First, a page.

FACT SHEET: Lois Lerner and the Oversight Committee Investigation of the IRS Targeting Scandal

March 4, 2014

Two year investigation – The Committee’s investigation began in February 2012, after concerns about disparate treatment and inappropriate scrutiny of applicants for tax exempt status by the IRS were brought to the Committee’s attention. The underlying concerns were IRS efforts to deny Americans their right to free political speech because of their beliefs. Since May 2013, the Oversight Committee has frequently worked jointly with the House Committee on Ways and Means, which is also investigating the targeting.

Lois Lerner ran IRS division where wrongdoing occurred – Lois Lerner is the former Director of Tax-Exempt Organizations (EO) at the IRS. Lerner also publicly broke the news of the targeting by answering a planted question in an otherwise innocuous tax panel on May 10, 2013, prior to the initial TIGTA report.

Continued hearing – Tomorrow’s proceeding (Wednesday, March 5) is not a new hearing. It is the continuation of a proceeding that began May 22nd and originally had four witnesses – Deputy Treasury Secretary Neal Wolin, former IRS Commissioner Douglas Shulman, TIGTA Russell George, and Lerner. All witnesses, except Lerner, answered questions posed by the Committee and have not been asked to return tomorrow. Because this is a continuation of a hearing and not a new hearing the start may seem different and will proceed to questioning more quickly than a typical hearing.

Committee voted that Lerner waived her right not to testify – On June 28, 2013, the Committee voted that Lerner waived her Fifth Amendment privilege by making a voluntary opening statement asserting her innocence at a May 22nd hearing, before then refusing to answer questions. The March 5th hearing is a resumption of the May 22nd hearing. If Lerner refuses to answer questions tomorrow, she could be found in contempt of Congress.

Lerner’s attorney changes his story – Lerner’s attorney originally stated that Lerner would only testify in exchange for immunity. However, he then approached the Committee with different scenarios under which his client would testify. The attorney and Committee staff came to the understanding that Lerner would testify, without immunity, but would request a one week delay for the March 5th hearing. You can read the emails between him and Committee staff here.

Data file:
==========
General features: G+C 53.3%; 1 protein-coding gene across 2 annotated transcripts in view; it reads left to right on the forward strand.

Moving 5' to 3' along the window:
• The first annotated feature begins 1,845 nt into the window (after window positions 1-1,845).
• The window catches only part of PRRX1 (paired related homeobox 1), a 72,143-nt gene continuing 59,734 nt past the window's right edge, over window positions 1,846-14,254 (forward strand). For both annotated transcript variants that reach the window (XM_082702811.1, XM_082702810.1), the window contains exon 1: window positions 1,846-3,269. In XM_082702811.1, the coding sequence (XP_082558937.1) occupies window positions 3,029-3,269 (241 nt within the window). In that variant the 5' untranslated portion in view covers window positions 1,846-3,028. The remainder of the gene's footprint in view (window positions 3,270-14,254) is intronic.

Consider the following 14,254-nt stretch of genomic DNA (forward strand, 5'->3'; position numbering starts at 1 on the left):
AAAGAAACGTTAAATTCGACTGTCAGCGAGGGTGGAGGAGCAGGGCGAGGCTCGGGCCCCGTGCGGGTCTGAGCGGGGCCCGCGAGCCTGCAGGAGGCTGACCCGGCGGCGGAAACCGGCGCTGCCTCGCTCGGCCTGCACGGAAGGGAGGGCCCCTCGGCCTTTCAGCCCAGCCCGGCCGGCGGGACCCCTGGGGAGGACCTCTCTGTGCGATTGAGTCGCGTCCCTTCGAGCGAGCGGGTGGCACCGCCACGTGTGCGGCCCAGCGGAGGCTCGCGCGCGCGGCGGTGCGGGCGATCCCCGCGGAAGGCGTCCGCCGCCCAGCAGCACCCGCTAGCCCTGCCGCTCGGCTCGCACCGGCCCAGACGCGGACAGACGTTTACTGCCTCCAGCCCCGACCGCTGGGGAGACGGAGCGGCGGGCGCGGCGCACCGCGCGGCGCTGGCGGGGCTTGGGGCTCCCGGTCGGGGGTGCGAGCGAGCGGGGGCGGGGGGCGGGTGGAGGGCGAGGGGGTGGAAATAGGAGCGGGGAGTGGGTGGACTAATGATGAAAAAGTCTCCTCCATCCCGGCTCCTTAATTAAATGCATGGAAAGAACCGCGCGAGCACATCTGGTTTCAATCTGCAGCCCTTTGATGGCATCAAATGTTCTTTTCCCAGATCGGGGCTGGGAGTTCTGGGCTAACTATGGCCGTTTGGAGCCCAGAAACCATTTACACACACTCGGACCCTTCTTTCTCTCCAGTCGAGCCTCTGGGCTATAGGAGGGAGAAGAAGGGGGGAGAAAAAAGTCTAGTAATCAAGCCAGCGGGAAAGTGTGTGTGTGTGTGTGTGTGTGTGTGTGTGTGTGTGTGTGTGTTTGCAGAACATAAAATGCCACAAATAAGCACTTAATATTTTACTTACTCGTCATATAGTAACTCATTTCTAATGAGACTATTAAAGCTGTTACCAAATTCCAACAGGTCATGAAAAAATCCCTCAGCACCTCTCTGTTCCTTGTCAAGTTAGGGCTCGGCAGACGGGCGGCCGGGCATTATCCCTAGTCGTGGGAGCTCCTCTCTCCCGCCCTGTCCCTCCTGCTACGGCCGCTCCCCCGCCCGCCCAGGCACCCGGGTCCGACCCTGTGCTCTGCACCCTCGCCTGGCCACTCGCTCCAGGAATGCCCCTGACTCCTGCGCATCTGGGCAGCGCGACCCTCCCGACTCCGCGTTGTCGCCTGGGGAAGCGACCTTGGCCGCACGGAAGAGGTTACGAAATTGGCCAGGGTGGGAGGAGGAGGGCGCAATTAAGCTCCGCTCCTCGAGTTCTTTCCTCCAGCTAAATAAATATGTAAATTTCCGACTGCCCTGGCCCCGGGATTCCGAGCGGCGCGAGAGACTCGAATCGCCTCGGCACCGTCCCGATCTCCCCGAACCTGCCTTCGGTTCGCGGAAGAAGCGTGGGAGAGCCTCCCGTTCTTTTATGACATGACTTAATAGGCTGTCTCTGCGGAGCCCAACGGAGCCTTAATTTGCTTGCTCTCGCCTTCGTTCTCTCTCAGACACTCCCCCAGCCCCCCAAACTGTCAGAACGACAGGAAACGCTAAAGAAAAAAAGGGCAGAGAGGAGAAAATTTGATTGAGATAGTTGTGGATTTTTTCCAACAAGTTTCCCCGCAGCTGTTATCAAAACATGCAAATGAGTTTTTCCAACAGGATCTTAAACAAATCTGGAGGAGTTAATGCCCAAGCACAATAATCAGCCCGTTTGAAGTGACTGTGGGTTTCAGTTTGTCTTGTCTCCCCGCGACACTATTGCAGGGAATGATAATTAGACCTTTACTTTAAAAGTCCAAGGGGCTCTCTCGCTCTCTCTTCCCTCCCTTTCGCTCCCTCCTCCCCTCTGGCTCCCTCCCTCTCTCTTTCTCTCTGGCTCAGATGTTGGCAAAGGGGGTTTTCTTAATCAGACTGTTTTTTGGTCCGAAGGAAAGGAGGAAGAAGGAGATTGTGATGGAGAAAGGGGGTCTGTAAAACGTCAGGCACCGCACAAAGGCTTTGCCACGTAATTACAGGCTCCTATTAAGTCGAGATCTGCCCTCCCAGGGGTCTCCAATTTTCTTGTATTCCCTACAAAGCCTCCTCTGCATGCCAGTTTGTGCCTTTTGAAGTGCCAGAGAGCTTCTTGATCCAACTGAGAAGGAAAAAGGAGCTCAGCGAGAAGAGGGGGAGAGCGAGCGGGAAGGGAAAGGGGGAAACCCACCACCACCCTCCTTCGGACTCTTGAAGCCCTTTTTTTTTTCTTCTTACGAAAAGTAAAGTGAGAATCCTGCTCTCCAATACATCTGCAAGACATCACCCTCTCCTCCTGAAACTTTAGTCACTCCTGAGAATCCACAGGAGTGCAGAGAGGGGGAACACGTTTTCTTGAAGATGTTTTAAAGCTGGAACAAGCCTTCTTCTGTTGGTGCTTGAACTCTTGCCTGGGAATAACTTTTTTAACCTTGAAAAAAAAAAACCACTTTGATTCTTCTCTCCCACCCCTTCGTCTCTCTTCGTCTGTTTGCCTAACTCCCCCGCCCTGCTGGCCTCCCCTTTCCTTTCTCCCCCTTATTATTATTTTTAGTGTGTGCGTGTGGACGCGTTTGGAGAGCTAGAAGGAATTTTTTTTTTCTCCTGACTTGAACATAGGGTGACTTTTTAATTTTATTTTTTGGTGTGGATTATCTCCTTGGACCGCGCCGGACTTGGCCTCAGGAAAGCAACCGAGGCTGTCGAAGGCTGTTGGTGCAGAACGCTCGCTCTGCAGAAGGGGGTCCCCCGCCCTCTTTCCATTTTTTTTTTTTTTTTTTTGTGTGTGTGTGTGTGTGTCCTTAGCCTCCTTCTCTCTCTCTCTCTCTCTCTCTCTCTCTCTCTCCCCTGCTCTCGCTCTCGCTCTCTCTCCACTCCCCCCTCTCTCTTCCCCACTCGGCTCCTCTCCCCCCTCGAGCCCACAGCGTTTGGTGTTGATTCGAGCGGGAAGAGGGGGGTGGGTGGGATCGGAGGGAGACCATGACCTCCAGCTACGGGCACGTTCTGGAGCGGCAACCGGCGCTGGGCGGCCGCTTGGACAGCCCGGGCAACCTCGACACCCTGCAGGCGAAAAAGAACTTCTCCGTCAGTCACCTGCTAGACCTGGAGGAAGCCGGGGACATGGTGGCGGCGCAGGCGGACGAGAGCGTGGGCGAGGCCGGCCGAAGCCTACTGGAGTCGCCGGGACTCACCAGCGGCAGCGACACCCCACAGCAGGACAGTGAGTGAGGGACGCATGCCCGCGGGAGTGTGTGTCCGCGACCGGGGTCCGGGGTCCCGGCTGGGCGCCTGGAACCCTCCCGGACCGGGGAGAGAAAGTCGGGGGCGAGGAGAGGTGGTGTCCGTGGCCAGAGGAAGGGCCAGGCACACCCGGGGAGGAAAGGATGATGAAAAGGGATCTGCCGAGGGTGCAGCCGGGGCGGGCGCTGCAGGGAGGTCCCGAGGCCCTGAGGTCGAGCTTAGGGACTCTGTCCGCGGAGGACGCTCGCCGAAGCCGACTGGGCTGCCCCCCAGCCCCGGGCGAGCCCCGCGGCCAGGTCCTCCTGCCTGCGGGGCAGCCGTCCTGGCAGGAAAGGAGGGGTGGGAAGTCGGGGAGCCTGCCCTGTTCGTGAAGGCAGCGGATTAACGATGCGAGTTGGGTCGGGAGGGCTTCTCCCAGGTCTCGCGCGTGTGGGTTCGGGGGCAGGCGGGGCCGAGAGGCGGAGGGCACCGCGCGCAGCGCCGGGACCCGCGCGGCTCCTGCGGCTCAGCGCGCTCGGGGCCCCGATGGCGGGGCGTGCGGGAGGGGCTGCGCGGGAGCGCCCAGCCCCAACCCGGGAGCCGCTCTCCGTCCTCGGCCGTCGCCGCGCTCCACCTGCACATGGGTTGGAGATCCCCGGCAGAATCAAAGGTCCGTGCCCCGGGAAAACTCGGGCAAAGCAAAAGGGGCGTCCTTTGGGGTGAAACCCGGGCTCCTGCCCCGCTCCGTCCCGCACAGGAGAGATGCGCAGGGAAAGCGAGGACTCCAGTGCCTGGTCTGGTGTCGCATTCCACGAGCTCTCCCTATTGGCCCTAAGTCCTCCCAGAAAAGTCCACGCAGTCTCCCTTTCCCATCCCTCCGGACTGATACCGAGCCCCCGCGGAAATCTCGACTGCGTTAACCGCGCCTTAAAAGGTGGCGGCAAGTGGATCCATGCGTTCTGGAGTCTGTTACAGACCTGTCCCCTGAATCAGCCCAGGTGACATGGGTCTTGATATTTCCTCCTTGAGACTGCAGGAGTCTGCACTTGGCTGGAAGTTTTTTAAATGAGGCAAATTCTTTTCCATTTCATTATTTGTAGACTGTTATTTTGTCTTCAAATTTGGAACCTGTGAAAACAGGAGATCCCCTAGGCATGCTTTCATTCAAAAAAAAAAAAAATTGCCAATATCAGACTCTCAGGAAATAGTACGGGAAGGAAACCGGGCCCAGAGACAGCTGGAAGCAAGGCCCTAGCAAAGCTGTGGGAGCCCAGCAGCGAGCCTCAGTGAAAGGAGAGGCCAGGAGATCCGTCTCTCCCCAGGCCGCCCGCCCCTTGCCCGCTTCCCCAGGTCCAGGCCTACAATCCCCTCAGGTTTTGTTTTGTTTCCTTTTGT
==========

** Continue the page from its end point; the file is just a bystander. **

The IRS has still not provided critical e-mails – The IRS and Treasury still have not fully cooperated with an August 2013 subpoena for all of Lerner’s communications from 2009-2013, as well as communications for several other IRS officials. The Committee is still missing an undetermined number of emails detailing Lerner’s activates during that timeframe. The Treasury Department has also failed to provide all subpoenaed documents.

Political pressure preceded targeting – Despite the continued obstruction from the IRS and Treasury, the Committee determined that targeting occurred amid increased political pressure from President Obama and Democrats to take action toward 501(c)(4) groups in the wake of the Supreme Court’s ruling in Citizens United v. Federal Election Commission in 2010. The ruling was a constant topic of debate on the 2010 campaign trail, and the president denounced it in his 2010 State of the Union Address. An interim update on the Committee’s investigation documented how the IRS was affected by the heightened political pressure to act.

Conservatives were, Progressives weren’t – Investigations by TIGTA and the Oversight Committee found clear evidence that Tea Party and other conservative organizations were targeted for enhanced scrutiny because their organization’s names reflected their conservative beliefs. Neither TIGTA nor any other investigation has found evidence that a liberal or progressive group was targeted for enhanced scrutiny because its name reflected liberal or progressive beliefs.

No new “Tea Party” groups approved – A May 2013 review of the IRS tax-exempt applications found that not a single group identifying itself as “Tea Party” was approved by the IRS after February 2010, when the new targeting criteria were instated, while dozens of “progressive” groups were approved.

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